1 Introduction
MultiArmed Bandit (MAB) problem, is widely studied in probability theory and reinforcement learning which dates back to clinical trial studies by Thompson
[25]. Robbins [21] formulated the setting in 1952: it includes a learner having arms (options/choices) to explore given little knowledge about the properties of each arm. At each step in , the learner chooses an arm and receives a reward from the choice under the purpose to minimize the regret as well as maximize cumulative reward. Binomial bandit is the most common bandit formats by restricting the rewards being binary (). The solution of MAB problem involves balancing between acquiring new knowledge (exploration) and utilizing existing knowledge (exploitation), to make arm selection at each round based on the state of each arm. The upper confidence bound (UCB) algorithm was demonstrated as optimal solution to manage regret bound in the order of O(log(T))[18][17][1][3]. In online experiment, Thompson Sampling (TS) algorithm attracts a lot of attention due to its simplicity at implementation and resistance in batch updating. TS algorithm for binomial bandit could achieve optimal regret bound as well [14].Many modern online applications (e.g. UI Layout) have configuration involving multivariate dimensions to be optimized, such as font size, background color, title text, module location, item image etc., each dimension contains multiple options [12] [20]. In this paper, we call it MultivariateMAB problem. The exploring space faces exponentially exploding number of possible configurations as dimensions are added into the decision making. TS algorithm is reported to convergences slowly to the optimal solution [12] when dealing with MultivariateMAB problem. To speed up convergence, one common enhanced TS solution is to model the expected reward as general linear model (TSGLM) [10][6][23]
by probit/logit link function with
way dimension interaction features. TSGLM gives up the ability to fit certain complex interactions, in exchange for focusing on lowerdimensional parameter space and achieves better solution. However, updating derived posterior sampling algorithm in TSGLM demands imputing the multivariate coefficients and creates computation burden at each iteration
[23][24][12]. To release such burden, Daniel et. al. [12] proposed Hillclimbing multivariate optimization [7] for TSGLM, and recognized it obtained faster convergence speed with polynomial exhaustive parameter space.Different from TSGLM, our proposal framework called "Path Planning" (TSPP) is quite straightforward to combat the curse of dimensionality by a serial processes that operates sequentially and focuses on one dimension at each component process. Further more, it treats arm reward naturally with mway dimension interaction by mdimensional joint distribution. Our novelty includes:
(a) modeling arm selection procedure under tree structure. (b) efficient arm candidates search strategies under decision graph/trees. (c) remarkable convergence performance improvement by straightforward but effective arm space pruning. (d) concise and fast reward function posterior sampling under betabinomial even with way dimension interaction consideration. Compare to TSGLM, TSPP avoids deriving complex and slow posterior sampling in GLM, while still effectively leveraging the way dimension interactions and achieving even better performance by reducing arm space with efficient search strategies.This paper is organized as follows: We first introduce the problem setting and notation; then we explain our approach in details, and further discuss the differences among several variations; we also examine the algorithm performance in simulated study and concludes at the end.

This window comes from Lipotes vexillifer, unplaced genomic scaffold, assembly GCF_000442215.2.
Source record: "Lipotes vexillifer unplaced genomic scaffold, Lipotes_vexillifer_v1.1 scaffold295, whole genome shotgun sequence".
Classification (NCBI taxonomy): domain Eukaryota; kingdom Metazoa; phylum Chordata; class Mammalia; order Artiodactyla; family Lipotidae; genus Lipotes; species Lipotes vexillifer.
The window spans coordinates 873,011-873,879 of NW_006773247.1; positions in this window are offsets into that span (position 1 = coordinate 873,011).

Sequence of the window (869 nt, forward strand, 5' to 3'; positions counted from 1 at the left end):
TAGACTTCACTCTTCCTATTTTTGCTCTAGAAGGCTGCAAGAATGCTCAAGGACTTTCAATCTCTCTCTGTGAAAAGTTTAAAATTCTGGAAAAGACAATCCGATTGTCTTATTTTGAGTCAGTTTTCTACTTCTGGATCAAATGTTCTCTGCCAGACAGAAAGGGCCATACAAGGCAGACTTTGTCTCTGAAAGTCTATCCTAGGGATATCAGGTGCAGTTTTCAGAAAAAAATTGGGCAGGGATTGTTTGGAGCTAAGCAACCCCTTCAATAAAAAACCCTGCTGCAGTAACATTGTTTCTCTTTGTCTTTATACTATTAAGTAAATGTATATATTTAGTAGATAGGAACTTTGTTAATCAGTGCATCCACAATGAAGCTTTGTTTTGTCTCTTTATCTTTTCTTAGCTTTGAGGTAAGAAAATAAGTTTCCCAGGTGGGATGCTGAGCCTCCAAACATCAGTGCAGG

2 MultivariateMAB Problem Formulation
We start with the formulation of contextual multivariate MAB: the sequential selection decision of layout (e.g. web page) , which contains a template with dimensions and each dimension contains options, under context (e.g. user preference) for the purpose of minimizing the expected cumulative regret ().
For each selected layout , a reward shall be received from the environment. Here only binary reward () is discussed, but our approach can be extended to categorical/numeric rewards as well. In the layout template, there exists alternative options for dimension and is denoted as the selected option. We further assume in our following description for simplicity purpose. The chosen layout can be denoted as , and it utilizes the notation referring . Context includes extra environment information that may impact layout’s expected reward (e.g. device type, user segments, etc.).
At each step , the bandit algorithm selects arm from search space with the consideration of the revealed context in order to minimize the cumulative regret over rounds:
where stands for the best possible arm at step . Generally, is on the order under linear payoff settings [11][10][2]. Although the optimal regret of noncontextual Multivariate MAB is on the order [18]. In this paper, we focus on categoricalcontextual multivariate MAB where
are purely categorical variables. By solving multivariate MAB independently for each combination of
(assuming not too many), it is trivial to show that the optimal regret bound of is still . Without loss of generalization, we set context feature as constant and ignore in the following discussion.3 Related Work
3.1 Probabilistic Model for MultivariateMAB